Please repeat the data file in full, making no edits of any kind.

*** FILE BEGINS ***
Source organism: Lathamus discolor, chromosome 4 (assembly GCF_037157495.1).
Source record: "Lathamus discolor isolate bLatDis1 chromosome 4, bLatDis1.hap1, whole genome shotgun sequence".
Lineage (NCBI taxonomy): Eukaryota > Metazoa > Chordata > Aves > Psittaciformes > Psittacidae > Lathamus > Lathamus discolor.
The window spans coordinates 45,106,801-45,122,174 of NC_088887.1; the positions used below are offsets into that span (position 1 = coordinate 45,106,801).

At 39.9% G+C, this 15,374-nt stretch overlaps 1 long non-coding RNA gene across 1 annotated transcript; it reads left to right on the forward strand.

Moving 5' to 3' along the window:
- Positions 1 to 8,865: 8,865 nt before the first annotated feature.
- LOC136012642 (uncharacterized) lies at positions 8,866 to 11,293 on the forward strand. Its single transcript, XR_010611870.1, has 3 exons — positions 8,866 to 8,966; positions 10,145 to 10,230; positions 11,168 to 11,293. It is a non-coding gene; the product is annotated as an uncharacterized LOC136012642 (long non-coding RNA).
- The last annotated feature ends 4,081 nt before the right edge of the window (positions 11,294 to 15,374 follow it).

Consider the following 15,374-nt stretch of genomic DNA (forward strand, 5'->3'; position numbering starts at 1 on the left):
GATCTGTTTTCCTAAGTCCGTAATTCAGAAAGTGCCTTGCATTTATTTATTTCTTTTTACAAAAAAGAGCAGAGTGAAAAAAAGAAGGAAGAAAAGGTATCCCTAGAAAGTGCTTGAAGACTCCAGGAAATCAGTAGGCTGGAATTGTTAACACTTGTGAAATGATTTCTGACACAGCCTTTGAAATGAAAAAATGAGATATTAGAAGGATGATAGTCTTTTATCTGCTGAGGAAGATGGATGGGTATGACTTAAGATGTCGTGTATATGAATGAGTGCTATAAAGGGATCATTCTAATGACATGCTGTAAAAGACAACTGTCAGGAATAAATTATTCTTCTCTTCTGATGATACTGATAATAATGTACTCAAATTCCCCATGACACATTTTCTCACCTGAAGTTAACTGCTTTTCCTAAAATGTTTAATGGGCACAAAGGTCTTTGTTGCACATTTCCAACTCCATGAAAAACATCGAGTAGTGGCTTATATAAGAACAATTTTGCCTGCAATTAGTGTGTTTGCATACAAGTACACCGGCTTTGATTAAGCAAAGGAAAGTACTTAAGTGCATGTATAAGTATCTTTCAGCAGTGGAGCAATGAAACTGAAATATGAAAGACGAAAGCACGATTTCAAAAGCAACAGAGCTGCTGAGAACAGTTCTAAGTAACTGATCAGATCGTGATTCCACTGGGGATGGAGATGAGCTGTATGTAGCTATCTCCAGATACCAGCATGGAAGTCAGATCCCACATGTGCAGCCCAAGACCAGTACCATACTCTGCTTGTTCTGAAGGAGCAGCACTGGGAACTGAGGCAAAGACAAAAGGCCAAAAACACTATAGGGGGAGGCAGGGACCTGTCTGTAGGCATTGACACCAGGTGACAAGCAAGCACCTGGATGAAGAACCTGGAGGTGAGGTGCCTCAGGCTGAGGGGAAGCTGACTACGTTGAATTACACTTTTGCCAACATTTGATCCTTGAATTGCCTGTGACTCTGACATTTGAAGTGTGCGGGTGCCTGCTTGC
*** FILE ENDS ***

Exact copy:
Source organism: Lathamus discolor, chromosome 4 (assembly GCF_037157495.1).
Source record: "Lathamus discolor isolate bLatDis1 chromosome 4, bLatDis1.hap1, whole genome shotgun sequence".
Lineage (NCBI taxonomy): Eukaryota > Metazoa > Chordata > Aves > Psittaciformes > Psittacidae > Lathamus > Lathamus discolor.
The window spans coordinates 45,106,801-45,122,174 of NC_088887.1; the positions used below are offsets into that span (position 1 = coordinate 45,106,801).

At 39.9% G+C, this 15,374-nt stretch overlaps 1 long non-coding RNA gene across 1 annotated transcript; it reads left to right on the forward strand.

Moving 5' to 3' along the window:
- Positions 1 to 8,865: 8,865 nt before the first annotated feature.
- LOC136012642 (uncharacterized) lies at positions 8,866 to 11,293 on the forward strand. Its single transcript, XR_010611870.1, has 3 exons — positions 8,866 to 8,966; positions 10,145 to 10,230; positions 11,168 to 11,293. It is a non-coding gene; the product is annotated as an uncharacterized LOC136012642 (long non-coding RNA).
- The last annotated feature ends 4,081 nt before the right edge of the window (positions 11,294 to 15,374 follow it).

Consider the following 15,374-nt stretch of genomic DNA (forward strand, 5'->3'; position numbering starts at 1 on the left):
GATCTGTTTTCCTAAGTCCGTAATTCAGAAAGTGCCTTGCATTTATTTATTTCTTTTTACAAAAAAGAGCAGAGTGAAAAAAAGAAGGAAGAAAAGGTATCCCTAGAAAGTGCTTGAAGACTCCAGGAAATCAGTAGGCTGGAATTGTTAACACTTGTGAAATGATTTCTGACACAGCCTTTGAAATGAAAAAATGAGATATTAGAAGGATGATAGTCTTTTATCTGCTGAGGAAGATGGATGGGTATGACTTAAGATGTCGTGTATATGAATGAGTGCTATAAAGGGATCATTCTAATGACATGCTGTAAAAGACAACTGTCAGGAATAAATTATTCTTCTCTTCTGATGATACTGATAATAATGTACTCAAATTCCCCATGACACATTTTCTCACCTGAAGTTAACTGCTTTTCCTAAAATGTTTAATGGGCACAAAGGTCTTTGTTGCACATTTCCAACTCCATGAAAAACATCGAGTAGTGGCTTATATAAGAACAATTTTGCCTGCAATTAGTGTGTTTGCATACAAGTACACCGGCTTTGATTAAGCAAAGGAAAGTACTTAAGTGCATGTATAAGTATCTTTCAGCAGTGGAGCAATGAAACTGAAATATGAAAGACGAAAGCACGATTTCAAAAGCAACAGAGCTGCTGAGAACAGTTCTAAGTAACTGATCAGATCGTGATTCCACTGGGGATGGAGATGAGCTGTATGTAGCTATCTCCAGATACCAGCATGGAAGTCAGATCCCACATGTGCAGCCCAAGACCAGTACCATACTCTGCTTGTTCTGAAGGAGCAGCACTGGGAACTGAGGCAAAGACAAAAGGCCAAAAACACTATAGGGGGAGGCAGGGACCTGTCTGTAGGCATTGACACCAGGTGACAAGCAAGCACCTGGATGAAGAACCTGGAGGTGAGGTGCCTCAGGCTGAGGGGAAGCTGACTACGTTGAATTACACTTTTGCCAACATTTGATCCTTGAATTGCCTGTGACTCTGACATTTGAAGTGTGCGGGTGCCTGCTTGC